While world watches Rohingya crisis, Burma Christian minority faces 'cleansing'

Rohingya refugees

Burma's campaign against Rohingya Muslims has taken the spotlight off a protracted offensive against another minority, this time one that is predominantly Christian.

In the north of the country, the government is also intensifying operations against the Kachin.

One of the longest-running wars in the world, it has intensified dramatically in recent months, with at least 10,000 people displaced since January alone, according to the United Nations.

While attention has been dominated by the conflict that has seen 700,000 Rohingya forced into exile, the two disputes share a tragic theme, said Zau Raw.

Zau Raw heads a rebel committee overseeing humanitarian aid in the mountainous sliver of territory the militants control along the Chinese frontier.

Just like the Rohingya, the Kachin have begun to realise that "the army wants to wipe us out", he said.

"This is a war to cleanse us."

The Kachin, have fought for greater autonomy in this predominantly Buddhist nation since 1961.

But their campaign is part of a much broader struggle for power pitting the ethnic Burman majority, who control the all-powerful military and top government posts, against dozens of ethnic minorities.

At least 20 of those groups have taken up arms since independence from Britain in 1948, and the government in recent years has signed ceasefires with 10 of them.

Six other groups, including the Kachin, are still fighting.

Although military atrocities do not match the scale of those documented against the Rohingya over the past year, a UN fact-finding mission in March reported "marked similarities" between the two conflicts.

Just as in Rakhine, the UN has received new reports of grave abuse by security forces, including killings, abductions, pillage, torture, rape and forced labour.

And just like Rakhine, the government has restricted humanitarian access to desperate populations who have fled, around 120,000 people in Kachin and neighbouring Shan states, according to local officials.

Those restrictions have grown significantly tighter since former opposition leader Aung San Suu Kyi took office in 2016, Zau Raw said.

The government is now stopping the UN and most international organisations from reaching rebel zones altogether, leaving it to local Baptist and Catholic groups to distribute dwindling aid.

Last week, Kachin community leaders called on the government to allow medical aid to reach 2,000 people, including children and pregnant women, who have been trapped in a forest near the front with little food or water for weeks.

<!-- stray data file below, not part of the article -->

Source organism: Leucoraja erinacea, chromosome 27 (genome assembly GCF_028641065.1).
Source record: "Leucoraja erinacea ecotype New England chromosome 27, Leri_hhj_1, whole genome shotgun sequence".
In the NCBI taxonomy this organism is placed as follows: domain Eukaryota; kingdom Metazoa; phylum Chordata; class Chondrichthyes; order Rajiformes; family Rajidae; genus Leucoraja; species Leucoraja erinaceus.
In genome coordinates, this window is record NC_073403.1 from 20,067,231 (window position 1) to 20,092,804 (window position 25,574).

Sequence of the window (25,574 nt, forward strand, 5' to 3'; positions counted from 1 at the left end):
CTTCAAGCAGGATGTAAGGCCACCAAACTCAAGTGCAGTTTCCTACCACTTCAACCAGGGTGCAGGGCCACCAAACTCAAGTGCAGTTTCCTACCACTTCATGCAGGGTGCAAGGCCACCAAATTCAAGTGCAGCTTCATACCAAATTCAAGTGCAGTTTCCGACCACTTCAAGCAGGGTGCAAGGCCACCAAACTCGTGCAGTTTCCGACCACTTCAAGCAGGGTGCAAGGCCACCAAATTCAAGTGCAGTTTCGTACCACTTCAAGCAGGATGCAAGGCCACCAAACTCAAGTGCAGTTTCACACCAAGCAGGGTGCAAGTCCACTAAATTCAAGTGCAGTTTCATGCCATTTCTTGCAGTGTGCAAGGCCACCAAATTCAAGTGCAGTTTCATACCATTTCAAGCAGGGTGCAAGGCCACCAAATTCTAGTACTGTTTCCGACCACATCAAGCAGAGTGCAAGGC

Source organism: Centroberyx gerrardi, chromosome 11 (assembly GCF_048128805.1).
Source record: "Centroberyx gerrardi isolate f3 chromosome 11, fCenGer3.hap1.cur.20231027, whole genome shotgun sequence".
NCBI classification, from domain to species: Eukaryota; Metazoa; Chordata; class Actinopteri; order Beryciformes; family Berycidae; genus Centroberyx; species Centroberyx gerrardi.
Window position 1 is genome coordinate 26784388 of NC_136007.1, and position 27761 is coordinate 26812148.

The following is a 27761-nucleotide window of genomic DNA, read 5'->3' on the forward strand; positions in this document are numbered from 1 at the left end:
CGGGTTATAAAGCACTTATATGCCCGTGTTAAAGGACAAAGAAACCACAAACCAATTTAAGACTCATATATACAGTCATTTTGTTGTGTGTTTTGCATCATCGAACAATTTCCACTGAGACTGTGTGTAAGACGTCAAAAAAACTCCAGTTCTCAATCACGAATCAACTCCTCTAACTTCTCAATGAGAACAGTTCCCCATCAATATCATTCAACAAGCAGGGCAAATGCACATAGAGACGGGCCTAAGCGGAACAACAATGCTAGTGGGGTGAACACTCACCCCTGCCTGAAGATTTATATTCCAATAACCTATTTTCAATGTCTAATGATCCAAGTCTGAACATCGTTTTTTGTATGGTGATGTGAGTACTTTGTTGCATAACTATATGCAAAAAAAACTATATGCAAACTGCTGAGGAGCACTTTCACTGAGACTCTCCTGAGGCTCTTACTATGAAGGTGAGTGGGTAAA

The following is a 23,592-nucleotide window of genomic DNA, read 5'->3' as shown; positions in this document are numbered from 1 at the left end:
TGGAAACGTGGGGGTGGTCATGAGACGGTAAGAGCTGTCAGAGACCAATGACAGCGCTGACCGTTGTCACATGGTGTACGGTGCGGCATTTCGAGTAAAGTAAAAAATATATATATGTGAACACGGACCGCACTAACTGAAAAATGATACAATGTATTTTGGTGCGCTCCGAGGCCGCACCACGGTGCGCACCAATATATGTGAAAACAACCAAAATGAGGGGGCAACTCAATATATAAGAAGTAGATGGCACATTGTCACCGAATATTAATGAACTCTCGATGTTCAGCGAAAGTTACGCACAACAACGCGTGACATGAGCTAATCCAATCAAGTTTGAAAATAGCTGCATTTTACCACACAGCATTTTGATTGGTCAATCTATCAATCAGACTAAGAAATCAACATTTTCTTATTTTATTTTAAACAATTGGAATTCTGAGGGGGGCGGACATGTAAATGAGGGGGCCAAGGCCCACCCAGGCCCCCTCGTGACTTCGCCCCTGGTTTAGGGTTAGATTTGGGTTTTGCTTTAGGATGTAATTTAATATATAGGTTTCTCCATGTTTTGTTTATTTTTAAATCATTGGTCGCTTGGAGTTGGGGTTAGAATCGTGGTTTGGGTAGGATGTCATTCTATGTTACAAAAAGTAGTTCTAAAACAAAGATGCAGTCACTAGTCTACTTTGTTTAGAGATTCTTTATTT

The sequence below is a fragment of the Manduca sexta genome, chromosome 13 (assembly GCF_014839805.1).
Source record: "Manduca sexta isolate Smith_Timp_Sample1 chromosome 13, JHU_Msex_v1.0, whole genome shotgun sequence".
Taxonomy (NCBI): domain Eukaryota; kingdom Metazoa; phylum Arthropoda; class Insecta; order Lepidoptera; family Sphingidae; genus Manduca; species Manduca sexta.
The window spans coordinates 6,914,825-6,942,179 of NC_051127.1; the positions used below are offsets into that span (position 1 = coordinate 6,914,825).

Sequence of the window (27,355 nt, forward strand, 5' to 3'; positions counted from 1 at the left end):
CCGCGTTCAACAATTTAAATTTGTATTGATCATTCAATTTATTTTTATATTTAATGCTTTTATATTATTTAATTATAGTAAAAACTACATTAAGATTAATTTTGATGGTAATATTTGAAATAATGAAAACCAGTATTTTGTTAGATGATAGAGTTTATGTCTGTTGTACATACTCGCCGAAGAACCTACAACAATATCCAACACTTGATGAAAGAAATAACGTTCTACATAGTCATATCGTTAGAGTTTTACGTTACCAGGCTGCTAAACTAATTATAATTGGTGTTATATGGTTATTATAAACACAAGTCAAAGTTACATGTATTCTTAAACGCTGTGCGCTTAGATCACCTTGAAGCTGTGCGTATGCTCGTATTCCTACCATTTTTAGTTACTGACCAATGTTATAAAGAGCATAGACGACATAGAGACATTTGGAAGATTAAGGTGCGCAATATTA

There has been no response.

Authorities have alleged that some of the aid ends up in the hands of rebel fighters, which rebels and humanitarian organisations staunchly deny.

Zau Raw said the government's objective was simple.

They are trying "to make life more difficult for civilians" living in rebel areas, he said, adding that malnutrition among children is worsening.

Burma's military could not be reached for comment.

But presidential spokesman Zaw Htay acknowledged human rights violations have occurred although he said both sides were to blame.

"Whenever there is fighting, there is collateral damage," he said, adding that the government, for its part, is keen to end the war.

"This is why we are urging the ethnic armed groups to sign a nationwide ceasefire."

Rebels of the Kachin Independence Army have met the military repeatedly for peace talks, but they have refused to sign a truce because the government does not recognise several insurgent groups they are allied with.

The Kachin have also refused to recognise the 2008 constitution, which endows the military with tremendous power.

Like most other minorities, they view their struggle as an existential fight for survival and equal rights.

The military, by contrast, sees the rebels as a "terrorist" force bent on destabilising the nation, according to rebel Brigadier General Maran Zaw Tawng.

While both sides blame each other for reigniting hostilities in Kachin State in 2011 after a 17-year truce, there has only been one military victor since then: the vastly better equipped government army.

It has seized more than 200 rebel outposts in the jade-rich state.

The latest blow came in March when an entire rebel battalion retreated from Tanai, a region whose gold and amber mines brought in vital tax revenues for the militants.

A wounded guerrilla who survived the battle, Dee La, said government forces pounded their positions for months with fighter jets, helicopter gunships and artillery.

On the final day of fighting, he described being shelled in a non-stop bombardment so fierce, he and other rebels could not even carry away the bodies of five dead comrades.

"They were using drones to locate our positions, then they would hit us with airstrikes," he said from a hospital bed in Laiza, the small town that served as rebel headquarters.

"We lost everything ... it was a failure."

The 39-year-old guerrilla was blinded in one eye and wounded in his arm when a land mine he was planting during their withdrawal detonated by accident.


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